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It seems smartphones have already taken over our lives, and it's only going to get worse, or better, depending on your point of view.
There is a new battle being waged to take over your wrist and face, with wearable technology emerging as the biggest trend in Silicon Valley.
Google is betting big with its forthcoming "Google glass."
Apple, meanwhile, is rumored to be coming out with a smartwatch. Apple may very well dominate, but it will be late to the party.
The idea for the Pebble smartwatch came "when I was cycling, and I had my phone in my pocket, and I wanted to see what was happening on my phone, who was emailing me, who was texting me, who was calling me, without having to take my phone out of my pants," said Eric Migicovsky, inventor and CEO at Pebble.
Inside a small generic building, Migicovsky and his small company have stunned Silicon Valley. People who seem to know the valley best, the venture capitalists, thought the Pebble sounded like a loser and didn't give them a penny. They missed out, big time.
When the venture capitalists passed on Pebble, Migicovsky decided to go around them and raise money through the crowd funding website Kickstarter.
"The project was live on Kickstarter for 30 days, and within the period of 30 days we raised $10.2 million," said Migicovsky.
Today, they can't make the watches fast enough.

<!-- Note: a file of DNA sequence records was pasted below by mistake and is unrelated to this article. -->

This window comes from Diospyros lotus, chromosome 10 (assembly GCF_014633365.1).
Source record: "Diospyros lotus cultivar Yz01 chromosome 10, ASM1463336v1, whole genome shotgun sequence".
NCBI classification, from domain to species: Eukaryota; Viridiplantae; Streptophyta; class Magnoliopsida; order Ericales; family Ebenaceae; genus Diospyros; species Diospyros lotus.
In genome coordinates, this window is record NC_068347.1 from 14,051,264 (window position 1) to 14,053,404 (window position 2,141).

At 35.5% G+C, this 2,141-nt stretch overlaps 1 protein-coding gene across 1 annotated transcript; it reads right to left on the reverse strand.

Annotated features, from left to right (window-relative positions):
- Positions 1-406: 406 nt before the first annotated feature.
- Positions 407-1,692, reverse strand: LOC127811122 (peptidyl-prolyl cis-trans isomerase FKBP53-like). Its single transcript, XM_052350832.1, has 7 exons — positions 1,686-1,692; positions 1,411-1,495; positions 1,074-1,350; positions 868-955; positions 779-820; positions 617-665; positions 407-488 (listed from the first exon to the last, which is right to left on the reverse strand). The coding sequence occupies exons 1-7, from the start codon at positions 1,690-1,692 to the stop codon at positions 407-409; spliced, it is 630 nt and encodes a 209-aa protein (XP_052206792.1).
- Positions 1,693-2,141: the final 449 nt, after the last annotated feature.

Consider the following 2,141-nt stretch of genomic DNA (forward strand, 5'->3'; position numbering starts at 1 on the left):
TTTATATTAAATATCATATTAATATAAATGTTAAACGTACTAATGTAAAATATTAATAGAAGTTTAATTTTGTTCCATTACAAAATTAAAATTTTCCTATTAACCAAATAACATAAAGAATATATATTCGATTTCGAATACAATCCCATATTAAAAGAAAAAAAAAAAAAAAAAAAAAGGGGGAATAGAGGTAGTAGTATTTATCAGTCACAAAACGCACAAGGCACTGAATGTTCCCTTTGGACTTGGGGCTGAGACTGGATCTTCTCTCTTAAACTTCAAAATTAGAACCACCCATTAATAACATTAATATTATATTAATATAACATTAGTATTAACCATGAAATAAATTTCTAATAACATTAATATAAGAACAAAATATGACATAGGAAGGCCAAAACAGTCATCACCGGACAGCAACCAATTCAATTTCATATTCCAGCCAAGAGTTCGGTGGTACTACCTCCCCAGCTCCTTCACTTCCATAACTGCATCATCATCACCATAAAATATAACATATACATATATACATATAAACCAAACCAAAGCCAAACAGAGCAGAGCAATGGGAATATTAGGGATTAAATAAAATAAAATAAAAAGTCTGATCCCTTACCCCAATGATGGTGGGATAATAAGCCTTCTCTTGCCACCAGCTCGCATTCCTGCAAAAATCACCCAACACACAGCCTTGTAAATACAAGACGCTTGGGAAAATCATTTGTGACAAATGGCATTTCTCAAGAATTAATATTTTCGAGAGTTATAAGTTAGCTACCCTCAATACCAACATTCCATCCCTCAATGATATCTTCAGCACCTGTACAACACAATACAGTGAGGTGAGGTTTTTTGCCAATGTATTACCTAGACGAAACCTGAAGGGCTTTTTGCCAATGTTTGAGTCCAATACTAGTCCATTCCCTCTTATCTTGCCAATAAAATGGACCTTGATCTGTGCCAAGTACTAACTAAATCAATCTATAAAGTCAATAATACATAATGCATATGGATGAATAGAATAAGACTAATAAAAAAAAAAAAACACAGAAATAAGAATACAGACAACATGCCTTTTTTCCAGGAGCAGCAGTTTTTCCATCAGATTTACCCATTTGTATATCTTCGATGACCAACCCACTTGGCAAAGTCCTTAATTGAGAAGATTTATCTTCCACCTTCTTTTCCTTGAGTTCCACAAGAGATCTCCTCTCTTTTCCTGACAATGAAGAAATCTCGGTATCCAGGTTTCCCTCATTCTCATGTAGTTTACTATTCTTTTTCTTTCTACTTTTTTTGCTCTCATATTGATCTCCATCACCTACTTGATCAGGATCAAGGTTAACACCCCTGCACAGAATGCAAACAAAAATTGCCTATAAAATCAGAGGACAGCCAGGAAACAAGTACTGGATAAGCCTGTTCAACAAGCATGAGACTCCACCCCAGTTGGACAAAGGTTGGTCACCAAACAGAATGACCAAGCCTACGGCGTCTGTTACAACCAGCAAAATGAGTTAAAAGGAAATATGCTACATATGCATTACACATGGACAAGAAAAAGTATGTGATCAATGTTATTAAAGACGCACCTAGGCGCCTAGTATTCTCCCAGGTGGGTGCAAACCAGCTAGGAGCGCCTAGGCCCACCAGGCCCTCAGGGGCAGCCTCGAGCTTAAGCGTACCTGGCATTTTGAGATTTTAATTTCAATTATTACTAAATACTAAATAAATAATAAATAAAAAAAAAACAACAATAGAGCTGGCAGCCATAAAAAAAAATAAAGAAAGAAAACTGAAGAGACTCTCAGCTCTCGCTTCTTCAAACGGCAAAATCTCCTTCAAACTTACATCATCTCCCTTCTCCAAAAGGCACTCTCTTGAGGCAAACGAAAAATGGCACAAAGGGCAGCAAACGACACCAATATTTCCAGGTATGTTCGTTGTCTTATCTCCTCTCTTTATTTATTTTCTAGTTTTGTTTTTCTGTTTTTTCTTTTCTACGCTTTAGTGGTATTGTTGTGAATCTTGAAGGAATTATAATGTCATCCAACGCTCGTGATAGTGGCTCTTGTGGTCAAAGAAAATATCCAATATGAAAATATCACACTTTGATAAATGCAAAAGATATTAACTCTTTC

The Pebble works by connecting to your phone via Bluetooth. Your phone's emails, texts, and phone calls all show up on your wrist, because after all, reaching for your phone is just so tough. No, seriously, it is.
"Having your phone out is inconvenient and sometimes dangerous, it's much better to be able to glance down and see the key portion of the message on your wrist," said Migicovsky.
You might say the Dick Tracy era has finally arrived, this is the martian watch that allows for real conversations.
Naysayers might wonder - have we officially jumped the shark as technology loving consumers? Next thing you know, we'll be seeing smartforks that tell us when we're eating too fast.
But seriously, in our quest to stay always connected, is society filled with way too much gadgetry?
Guess that's up to each person, but if history is any indication, you'll soon be seeing lines not only for what you can hold, but what you can wear.
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